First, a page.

in the Mountain States Conference, he was in the Army reserves and serving

as a physical training and commando tactics instructor on campus. He had

taken field artillery instruction in advanced ROTC. When he was called to

active duty in May 1943, he was four hours short of receiving his mechanical

engineering degree.

 

“There’s plenty of chances for glory in the armed services,” he said in an

Associated Press story. “As a matter of fact, if the Army looks as good to me

from the inside as it does from the outside, and if I’m any good as a soldier,

I’ll probably make it my life career. . . . If the Army doesn’t like me, or I don’t

like it, I’ll come back after the war, make up the four hours and go on with

my engineering.”

 

Four other products of A&M’s Advanced ROTC program—Wayne

Seaman, Al Hoff man, Irv Ferguson, and Gordon Rutherford—went through

training with Dent at Fort Sill, Oklahoma. “After that, some of us got into a

battery executive school for a month, and Dude and I were in that,” Seaman

told me from his home in Evans, Colorado. “We’d had a lot of experience

with live ammunition, more so than a lot of guys in the division we ended up

with. After that, you had a list of choices where you could go, and the Fourth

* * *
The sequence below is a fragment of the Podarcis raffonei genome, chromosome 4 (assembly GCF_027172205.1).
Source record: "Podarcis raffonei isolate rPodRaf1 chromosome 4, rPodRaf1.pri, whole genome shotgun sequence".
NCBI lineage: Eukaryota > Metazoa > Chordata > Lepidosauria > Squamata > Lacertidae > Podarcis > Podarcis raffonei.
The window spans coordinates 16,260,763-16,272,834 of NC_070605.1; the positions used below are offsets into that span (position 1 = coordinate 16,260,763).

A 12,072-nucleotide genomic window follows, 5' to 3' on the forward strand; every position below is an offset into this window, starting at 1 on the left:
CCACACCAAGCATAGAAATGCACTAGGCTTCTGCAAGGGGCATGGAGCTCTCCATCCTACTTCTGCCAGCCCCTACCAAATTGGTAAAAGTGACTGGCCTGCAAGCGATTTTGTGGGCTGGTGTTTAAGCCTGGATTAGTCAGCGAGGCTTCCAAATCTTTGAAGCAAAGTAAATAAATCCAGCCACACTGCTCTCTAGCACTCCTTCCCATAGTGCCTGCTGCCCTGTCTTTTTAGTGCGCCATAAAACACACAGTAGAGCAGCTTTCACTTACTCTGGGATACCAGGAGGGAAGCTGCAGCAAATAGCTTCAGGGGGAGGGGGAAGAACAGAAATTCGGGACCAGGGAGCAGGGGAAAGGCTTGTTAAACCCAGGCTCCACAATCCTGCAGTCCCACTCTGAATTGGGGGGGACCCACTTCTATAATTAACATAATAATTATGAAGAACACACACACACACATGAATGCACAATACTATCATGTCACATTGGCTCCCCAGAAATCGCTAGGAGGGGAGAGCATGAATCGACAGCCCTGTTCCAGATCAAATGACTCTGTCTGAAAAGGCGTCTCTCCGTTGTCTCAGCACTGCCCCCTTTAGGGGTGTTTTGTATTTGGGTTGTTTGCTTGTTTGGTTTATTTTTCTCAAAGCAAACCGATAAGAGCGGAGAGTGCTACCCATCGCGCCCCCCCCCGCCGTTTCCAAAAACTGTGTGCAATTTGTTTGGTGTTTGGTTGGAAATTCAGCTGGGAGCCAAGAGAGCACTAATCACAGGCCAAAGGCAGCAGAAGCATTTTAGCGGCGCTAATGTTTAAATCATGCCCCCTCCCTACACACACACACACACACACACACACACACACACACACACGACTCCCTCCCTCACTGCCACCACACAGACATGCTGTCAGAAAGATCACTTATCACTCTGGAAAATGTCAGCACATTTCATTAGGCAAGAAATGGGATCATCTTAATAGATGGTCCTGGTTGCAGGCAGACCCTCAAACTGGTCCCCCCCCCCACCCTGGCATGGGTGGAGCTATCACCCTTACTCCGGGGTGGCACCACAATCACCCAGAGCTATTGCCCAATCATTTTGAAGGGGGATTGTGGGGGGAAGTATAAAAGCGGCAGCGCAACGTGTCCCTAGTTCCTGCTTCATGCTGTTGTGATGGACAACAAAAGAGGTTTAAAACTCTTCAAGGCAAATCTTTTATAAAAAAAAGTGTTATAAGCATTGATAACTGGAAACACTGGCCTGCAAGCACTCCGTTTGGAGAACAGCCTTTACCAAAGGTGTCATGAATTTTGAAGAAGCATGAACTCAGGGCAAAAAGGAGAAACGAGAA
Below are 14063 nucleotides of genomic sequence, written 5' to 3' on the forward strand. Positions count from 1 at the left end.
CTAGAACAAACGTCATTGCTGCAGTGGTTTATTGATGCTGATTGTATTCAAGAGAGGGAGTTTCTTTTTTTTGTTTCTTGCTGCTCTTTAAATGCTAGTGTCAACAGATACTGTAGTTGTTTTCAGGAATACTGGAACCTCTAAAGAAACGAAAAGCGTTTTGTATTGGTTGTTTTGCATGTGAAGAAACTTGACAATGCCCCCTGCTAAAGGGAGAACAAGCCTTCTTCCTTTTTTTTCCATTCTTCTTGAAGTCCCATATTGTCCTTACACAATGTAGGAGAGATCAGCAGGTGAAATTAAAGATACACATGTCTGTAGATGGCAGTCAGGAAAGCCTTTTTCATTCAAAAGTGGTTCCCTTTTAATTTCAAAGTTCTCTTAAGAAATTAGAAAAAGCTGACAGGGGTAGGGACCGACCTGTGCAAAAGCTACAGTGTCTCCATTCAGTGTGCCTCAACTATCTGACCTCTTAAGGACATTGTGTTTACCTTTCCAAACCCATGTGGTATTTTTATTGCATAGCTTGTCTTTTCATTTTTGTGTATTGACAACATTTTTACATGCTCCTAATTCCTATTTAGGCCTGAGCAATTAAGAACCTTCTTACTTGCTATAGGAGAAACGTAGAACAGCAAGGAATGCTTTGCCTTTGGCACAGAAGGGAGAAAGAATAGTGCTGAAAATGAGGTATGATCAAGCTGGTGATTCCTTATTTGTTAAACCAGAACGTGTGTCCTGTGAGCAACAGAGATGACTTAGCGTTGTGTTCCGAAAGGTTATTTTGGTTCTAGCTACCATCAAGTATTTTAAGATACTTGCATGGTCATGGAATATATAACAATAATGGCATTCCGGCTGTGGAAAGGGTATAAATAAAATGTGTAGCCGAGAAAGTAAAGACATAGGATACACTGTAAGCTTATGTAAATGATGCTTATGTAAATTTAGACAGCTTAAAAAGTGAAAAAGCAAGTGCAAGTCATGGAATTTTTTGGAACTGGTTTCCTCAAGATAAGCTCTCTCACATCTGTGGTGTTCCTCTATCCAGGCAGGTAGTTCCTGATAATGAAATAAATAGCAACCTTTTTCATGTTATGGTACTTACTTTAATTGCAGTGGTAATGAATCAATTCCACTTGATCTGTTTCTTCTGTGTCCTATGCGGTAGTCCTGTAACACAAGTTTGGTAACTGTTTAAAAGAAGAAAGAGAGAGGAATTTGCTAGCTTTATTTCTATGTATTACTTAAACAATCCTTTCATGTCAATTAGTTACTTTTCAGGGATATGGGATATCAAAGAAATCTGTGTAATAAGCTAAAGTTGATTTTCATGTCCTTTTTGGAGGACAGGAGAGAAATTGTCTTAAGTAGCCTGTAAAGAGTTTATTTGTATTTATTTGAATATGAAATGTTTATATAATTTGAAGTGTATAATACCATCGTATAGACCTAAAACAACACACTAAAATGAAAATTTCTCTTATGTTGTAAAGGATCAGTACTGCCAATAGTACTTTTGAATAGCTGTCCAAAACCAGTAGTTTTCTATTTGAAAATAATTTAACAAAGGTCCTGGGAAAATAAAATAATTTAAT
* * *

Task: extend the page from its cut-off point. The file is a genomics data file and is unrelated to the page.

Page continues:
Armored Division was getting ready to go overseas, and we were kind of

gung-ho. A bunch of us signed up for that, and they took the fi ve of us from

A&M. Dude, Al, and I went into the same battalion, the 94th Armored Artillery

Battalion.”

 

Ferguson was assigned to a tank battalion and Rutherford went to another

artillery battalion.

 

The 94th Battalion arrived in Europe in late 1943. “Dude and I had one

leave together in London,” Seaman said. “We went our separate ways once we

got there, but we went back and forth together.”

 

Lieutenant Lewis S. “Dude” Dent was killed in action near Troyes,

France, in August 1944.

 

When I talked with them, his teammates didn’t know any details about

his death, but they had heard that he had been awarded the Silver Star. A